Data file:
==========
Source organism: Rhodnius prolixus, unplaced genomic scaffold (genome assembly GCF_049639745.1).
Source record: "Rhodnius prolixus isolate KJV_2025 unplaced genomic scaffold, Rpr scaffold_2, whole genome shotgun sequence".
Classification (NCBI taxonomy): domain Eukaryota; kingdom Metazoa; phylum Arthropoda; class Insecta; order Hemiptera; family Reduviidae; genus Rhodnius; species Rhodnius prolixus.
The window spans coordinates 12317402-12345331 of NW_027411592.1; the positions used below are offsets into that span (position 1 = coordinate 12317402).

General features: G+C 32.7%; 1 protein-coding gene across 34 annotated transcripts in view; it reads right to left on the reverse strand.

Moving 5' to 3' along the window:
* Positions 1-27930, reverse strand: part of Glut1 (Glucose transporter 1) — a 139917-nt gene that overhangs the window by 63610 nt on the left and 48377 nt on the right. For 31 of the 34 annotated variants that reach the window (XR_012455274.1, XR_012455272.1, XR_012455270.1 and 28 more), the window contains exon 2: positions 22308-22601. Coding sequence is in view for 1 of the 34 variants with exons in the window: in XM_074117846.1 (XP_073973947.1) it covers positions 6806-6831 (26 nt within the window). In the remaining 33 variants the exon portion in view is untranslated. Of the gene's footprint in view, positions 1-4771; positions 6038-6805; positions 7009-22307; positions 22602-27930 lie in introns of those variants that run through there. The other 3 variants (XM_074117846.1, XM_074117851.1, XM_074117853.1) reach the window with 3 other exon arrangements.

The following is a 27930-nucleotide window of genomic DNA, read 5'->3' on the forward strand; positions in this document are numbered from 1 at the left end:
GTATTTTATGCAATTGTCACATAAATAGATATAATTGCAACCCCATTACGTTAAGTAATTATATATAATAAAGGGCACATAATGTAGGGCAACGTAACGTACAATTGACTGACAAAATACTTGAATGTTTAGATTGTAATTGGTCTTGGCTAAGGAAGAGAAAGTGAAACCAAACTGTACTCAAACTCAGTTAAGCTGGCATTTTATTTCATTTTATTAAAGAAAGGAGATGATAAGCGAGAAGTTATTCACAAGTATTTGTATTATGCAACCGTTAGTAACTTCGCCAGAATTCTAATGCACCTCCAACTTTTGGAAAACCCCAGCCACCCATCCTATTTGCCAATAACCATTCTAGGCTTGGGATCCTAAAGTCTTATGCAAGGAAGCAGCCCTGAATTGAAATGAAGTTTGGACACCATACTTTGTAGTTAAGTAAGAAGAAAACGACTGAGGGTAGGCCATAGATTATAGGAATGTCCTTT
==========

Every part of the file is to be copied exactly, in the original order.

Source organism: Rhodnius prolixus, unplaced genomic scaffold (genome assembly GCF_049639745.1).
Source record: "Rhodnius prolixus isolate KJV_2025 unplaced genomic scaffold, Rpr scaffold_2, whole genome shotgun sequence".
Classification (NCBI taxonomy): domain Eukaryota; kingdom Metazoa; phylum Arthropoda; class Insecta; order Hemiptera; family Reduviidae; genus Rhodnius; species Rhodnius prolixus.
The window spans coordinates 12317402-12345331 of NW_027411592.1; the positions used below are offsets into that span (position 1 = coordinate 12317402).

General features: G+C 32.7%; 1 protein-coding gene across 34 annotated transcripts in view; it reads right to left on the reverse strand.

Moving 5' to 3' along the window:
* Positions 1-27930, reverse strand: part of Glut1 (Glucose transporter 1) — a 139917-nt gene that overhangs the window by 63610 nt on the left and 48377 nt on the right. For 31 of the 34 annotated variants that reach the window (XR_012455274.1, XR_012455272.1, XR_012455270.1 and 28 more), the window contains exon 2: positions 22308-22601. Coding sequence is in view for 1 of the 34 variants with exons in the window: in XM_074117846.1 (XP_073973947.1) it covers positions 6806-6831 (26 nt within the window). In the remaining 33 variants the exon portion in view is untranslated. Of the gene's footprint in view, positions 1-4771; positions 6038-6805; positions 7009-22307; positions 22602-27930 lie in introns of those variants that run through there. The other 3 variants (XM_074117846.1, XM_074117851.1, XM_074117853.1) reach the window with 3 other exon arrangements.

The following is a 27930-nucleotide window of genomic DNA, read 5'->3' on the forward strand; positions in this document are numbered from 1 at the left end:
GTATTTTATGCAATTGTCACATAAATAGATATAATTGCAACCCCATTACGTTAAGTAATTATATATAATAAAGGGCACATAATGTAGGGCAACGTAACGTACAATTGACTGACAAAATACTTGAATGTTTAGATTGTAATTGGTCTTGGCTAAGGAAGAGAAAGTGAAACCAAACTGTACTCAAACTCAGTTAAGCTGGCATTTTATTTCATTTTATTAAAGAAAGGAGATGATAAGCGAGAAGTTATTCACAAGTATTTGTATTATGCAACCGTTAGTAACTTCGCCAGAATTCTAATGCACCTCCAACTTTTGGAAAACCCCAGCCACCCATCCTATTTGCCAATAACCATTCTAGGCTTGGGATCCTAAAGTCTTATGCAAGGAAGCAGCCCTGAATTGAAATGAAGTTTGGACACCATACTTTGTAGTTAAGTAAGAAGAAAACGACTGAGGGTAGGCCATAGATTATAGGAATGTCCTTT